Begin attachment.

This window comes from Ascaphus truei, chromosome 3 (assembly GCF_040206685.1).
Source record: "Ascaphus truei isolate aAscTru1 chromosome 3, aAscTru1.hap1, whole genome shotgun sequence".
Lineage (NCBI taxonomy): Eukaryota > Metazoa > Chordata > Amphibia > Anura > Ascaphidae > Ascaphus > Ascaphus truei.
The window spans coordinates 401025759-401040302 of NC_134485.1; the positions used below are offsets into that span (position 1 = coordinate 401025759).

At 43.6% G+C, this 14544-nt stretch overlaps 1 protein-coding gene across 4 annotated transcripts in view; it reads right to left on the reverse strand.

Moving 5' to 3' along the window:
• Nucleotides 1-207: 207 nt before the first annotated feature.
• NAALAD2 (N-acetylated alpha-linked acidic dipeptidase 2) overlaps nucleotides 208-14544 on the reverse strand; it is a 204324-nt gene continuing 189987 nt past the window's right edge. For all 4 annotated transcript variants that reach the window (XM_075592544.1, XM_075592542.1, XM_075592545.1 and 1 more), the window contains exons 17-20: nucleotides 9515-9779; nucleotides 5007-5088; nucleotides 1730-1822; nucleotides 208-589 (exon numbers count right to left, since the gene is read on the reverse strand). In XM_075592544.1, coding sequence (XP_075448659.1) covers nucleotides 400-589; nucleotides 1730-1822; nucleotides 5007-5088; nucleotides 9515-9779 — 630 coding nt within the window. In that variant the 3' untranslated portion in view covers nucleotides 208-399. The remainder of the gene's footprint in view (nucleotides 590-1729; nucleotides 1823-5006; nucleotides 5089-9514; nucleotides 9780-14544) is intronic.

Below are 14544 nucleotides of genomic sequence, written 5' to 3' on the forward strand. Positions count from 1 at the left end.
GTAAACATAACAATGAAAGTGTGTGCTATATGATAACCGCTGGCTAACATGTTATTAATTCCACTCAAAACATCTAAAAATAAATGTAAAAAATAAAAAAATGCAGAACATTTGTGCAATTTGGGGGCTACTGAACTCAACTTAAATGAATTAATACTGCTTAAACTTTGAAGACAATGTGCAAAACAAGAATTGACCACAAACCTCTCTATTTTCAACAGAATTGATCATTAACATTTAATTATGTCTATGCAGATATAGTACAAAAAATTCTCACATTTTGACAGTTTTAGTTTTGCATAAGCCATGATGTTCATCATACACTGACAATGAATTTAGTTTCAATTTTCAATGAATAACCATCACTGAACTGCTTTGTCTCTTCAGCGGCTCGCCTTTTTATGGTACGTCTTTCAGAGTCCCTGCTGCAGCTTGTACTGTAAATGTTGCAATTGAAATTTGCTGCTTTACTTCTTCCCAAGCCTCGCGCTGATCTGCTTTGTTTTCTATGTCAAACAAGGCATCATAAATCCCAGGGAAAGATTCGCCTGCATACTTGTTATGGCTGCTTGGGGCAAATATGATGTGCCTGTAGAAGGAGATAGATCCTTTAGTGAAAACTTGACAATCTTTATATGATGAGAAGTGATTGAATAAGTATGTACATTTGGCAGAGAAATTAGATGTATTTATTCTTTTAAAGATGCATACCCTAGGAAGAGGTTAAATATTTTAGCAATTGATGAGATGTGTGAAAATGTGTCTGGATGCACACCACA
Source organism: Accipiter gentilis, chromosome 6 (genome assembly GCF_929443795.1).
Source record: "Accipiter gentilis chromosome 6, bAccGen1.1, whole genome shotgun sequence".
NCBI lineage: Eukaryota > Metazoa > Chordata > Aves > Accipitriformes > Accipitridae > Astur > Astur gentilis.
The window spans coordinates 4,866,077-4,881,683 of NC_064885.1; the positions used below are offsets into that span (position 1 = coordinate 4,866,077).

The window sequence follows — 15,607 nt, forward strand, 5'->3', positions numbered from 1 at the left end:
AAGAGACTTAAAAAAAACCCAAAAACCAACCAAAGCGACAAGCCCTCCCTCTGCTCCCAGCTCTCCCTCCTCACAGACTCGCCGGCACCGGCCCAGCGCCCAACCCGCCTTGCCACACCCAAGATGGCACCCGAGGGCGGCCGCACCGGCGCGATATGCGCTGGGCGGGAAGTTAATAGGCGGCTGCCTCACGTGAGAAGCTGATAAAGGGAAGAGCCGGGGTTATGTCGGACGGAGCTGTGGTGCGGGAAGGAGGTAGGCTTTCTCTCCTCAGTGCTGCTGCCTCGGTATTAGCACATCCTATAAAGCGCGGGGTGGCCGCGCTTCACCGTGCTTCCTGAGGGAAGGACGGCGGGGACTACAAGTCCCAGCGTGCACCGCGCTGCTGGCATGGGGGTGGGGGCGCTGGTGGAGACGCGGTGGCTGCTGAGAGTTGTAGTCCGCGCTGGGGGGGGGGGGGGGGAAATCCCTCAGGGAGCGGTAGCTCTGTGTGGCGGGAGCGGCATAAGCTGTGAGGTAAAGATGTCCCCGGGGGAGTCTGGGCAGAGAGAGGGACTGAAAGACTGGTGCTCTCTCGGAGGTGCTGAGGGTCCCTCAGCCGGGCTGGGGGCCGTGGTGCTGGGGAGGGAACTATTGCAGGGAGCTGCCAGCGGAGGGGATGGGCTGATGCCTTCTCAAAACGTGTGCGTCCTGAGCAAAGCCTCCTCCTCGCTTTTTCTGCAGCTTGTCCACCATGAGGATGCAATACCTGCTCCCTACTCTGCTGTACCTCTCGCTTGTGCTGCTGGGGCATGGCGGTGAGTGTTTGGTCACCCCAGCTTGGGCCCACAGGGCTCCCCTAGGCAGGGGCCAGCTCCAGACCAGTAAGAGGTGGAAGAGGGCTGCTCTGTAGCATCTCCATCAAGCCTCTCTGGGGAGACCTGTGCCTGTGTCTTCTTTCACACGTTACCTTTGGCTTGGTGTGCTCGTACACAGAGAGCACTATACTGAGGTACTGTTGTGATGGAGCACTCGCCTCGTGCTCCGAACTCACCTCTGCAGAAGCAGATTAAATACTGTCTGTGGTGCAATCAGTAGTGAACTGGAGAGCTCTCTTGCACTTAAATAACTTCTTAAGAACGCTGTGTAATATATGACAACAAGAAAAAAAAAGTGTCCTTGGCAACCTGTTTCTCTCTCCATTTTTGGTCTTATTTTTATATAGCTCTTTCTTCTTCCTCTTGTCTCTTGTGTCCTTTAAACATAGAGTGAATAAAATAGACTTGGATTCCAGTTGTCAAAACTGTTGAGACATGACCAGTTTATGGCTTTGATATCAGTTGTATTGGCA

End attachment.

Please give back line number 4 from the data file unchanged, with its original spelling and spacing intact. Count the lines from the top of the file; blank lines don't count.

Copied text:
The window spans coordinates 401025759-401040302 of NC_134485.1; the positions used below are offsets into that span (position 1 = coordinate 401025759).